W.Va. Code, 37-4-1, et seq., sets forth the procedure to be used in a partition suit. The statute gives circuit courts jurisdiction to partition certain ownership rights to land, but “[w]here it clearly appears to the court that partition cannot be conveniently made, the court may order sale[.]” W.Va. Code, 37-4-3 [1957]. A circuit court may order the sale of property when it is shown that “the interests of one or more of the parties will be promoted by the sale, and that the interests of the other parties will not be prejudiced by the sale.” Syllabus Point 3, Consolidated Gas Supply Co. v. Riley, 161 W.Va. 782, 247 S.E.2d 712 (1978).

        In the instant case, the plaintiff alleged that the joint ownership rights of the parties to the Randolph County property were not susceptible to partition, and asked that the circuit court order the property to be sold. The defendant alleges that he is currently using the property for a business -- in essence, conceding that the property is not susceptible to partition. Furthermore, the defendant appears to allege that because he has made improvements to the marital property, he would lose the benefits of these improvements through a partition or sale of the property.

        As stated previously, footnote 4 of Williams v. Williams, supra, formed the basis of the circuit court's holding that the plaintiff was not entitled to the immediate use of her share of the marital property. In that footnote, we indicated that the plaintiff would be entitled to one-half of the proceeds from the sale, lease or rental of the property “[i]n the event Mr. Williams chooses to vacate the premises[.]” We did not, however, mean to suggest that the plaintiff could obtain her equitable share of the marital property only after the defendant vacated the premises.

        In the instant case, we see no legal constraintsSee footnote 2 2 which would impair the plaintiff's immediate right to seek partition of the property, pursuant to W.Va. Code, 37-4-1, et seq., as a means of acquiring her equitable share of the marital property. Having reviewed the record, it appears that additional inquiry concerning whether and/or how the Randolph County property can be partitioned or sold is desirable to clarify the application of the partition statutes. We therefore find that the circuit court erred in granting summary judgment to the defendant.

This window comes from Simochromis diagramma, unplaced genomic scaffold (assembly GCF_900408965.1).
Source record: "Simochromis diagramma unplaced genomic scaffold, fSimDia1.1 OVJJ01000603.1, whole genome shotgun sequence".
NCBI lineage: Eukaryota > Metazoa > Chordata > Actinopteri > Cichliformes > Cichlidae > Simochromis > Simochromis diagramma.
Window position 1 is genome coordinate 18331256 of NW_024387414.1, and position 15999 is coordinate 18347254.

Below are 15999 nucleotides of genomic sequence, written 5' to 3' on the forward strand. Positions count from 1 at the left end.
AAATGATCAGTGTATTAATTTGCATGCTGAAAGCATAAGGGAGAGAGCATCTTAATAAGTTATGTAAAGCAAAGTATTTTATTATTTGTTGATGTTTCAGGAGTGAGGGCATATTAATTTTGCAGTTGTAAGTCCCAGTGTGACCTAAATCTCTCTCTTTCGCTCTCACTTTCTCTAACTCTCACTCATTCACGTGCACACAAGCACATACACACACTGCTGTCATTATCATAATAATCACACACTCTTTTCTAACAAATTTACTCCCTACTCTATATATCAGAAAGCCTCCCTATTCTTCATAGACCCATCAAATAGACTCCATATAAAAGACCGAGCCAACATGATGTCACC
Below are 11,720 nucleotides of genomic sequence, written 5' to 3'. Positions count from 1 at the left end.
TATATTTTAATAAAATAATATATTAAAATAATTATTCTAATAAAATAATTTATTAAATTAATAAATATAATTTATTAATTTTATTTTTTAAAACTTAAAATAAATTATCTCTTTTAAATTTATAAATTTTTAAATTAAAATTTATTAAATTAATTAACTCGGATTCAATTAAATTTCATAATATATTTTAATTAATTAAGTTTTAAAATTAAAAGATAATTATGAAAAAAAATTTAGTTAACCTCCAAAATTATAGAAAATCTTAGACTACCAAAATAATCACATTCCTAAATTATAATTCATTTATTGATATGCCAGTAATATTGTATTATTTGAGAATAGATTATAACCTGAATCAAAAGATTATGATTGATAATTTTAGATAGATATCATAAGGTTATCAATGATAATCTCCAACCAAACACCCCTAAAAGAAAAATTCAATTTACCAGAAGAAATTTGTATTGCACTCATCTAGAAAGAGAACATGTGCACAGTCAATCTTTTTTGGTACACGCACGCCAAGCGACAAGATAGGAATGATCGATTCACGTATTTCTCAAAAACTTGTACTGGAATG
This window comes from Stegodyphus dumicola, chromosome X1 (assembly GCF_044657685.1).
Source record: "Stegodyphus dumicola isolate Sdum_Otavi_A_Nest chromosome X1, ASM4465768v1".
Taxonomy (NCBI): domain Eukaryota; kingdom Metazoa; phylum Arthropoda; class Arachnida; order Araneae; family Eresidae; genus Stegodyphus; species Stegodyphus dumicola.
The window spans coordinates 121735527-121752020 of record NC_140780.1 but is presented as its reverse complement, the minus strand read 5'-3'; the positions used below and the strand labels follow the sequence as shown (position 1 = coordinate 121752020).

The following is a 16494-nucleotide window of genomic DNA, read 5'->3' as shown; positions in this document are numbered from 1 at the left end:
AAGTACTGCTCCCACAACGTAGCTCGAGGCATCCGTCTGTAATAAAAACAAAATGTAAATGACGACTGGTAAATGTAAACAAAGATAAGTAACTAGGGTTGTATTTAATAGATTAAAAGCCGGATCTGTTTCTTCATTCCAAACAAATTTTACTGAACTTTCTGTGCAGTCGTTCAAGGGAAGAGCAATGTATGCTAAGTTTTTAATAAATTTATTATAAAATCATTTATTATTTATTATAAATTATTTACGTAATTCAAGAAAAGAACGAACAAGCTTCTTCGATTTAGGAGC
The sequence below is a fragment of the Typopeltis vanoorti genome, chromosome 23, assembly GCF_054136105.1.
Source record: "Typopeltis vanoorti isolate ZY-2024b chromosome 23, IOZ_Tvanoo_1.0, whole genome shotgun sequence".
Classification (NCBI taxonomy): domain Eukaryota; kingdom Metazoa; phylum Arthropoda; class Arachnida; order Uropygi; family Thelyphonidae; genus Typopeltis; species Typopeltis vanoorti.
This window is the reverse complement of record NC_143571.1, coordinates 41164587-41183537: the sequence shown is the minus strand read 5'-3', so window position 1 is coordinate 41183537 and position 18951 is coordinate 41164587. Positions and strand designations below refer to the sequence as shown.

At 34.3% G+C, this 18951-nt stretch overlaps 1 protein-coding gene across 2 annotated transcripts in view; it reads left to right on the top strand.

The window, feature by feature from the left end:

III.

        The circuit court's July 23, 1999 order is reversed, and the case is remanded for proceedings consistent with this opinion.
                                     Reversed and Remanded.


Footnote: 1     1The parties also do not dispute the use of a partition suit as a means of dividing up the marital estate. This Court has reviewed and approved similar partition suits in divorce actions. See, e.g., Benavides v. Shenandoah Federal Savings Bank, 189 W.Va. 590, 433 S.E.2d 528 (1993) (per curiam) (Court approved sale of marital home in partition suit by husband); Koay v. Koay, 178 W.Va. 280, 359 S.E.2d 113 (1987) (per curiam) (Court approved circuit court's sale in a partition suit of 19 parcels of property jointly owned by divorcing parties, but noted that circuit court had removed the former marital home and an adjoining lot from the partition suit because wife was residing in the home with the parties' children).
Footnote: 2     2For example, neither party has use of the property as an incident of child or spousal support.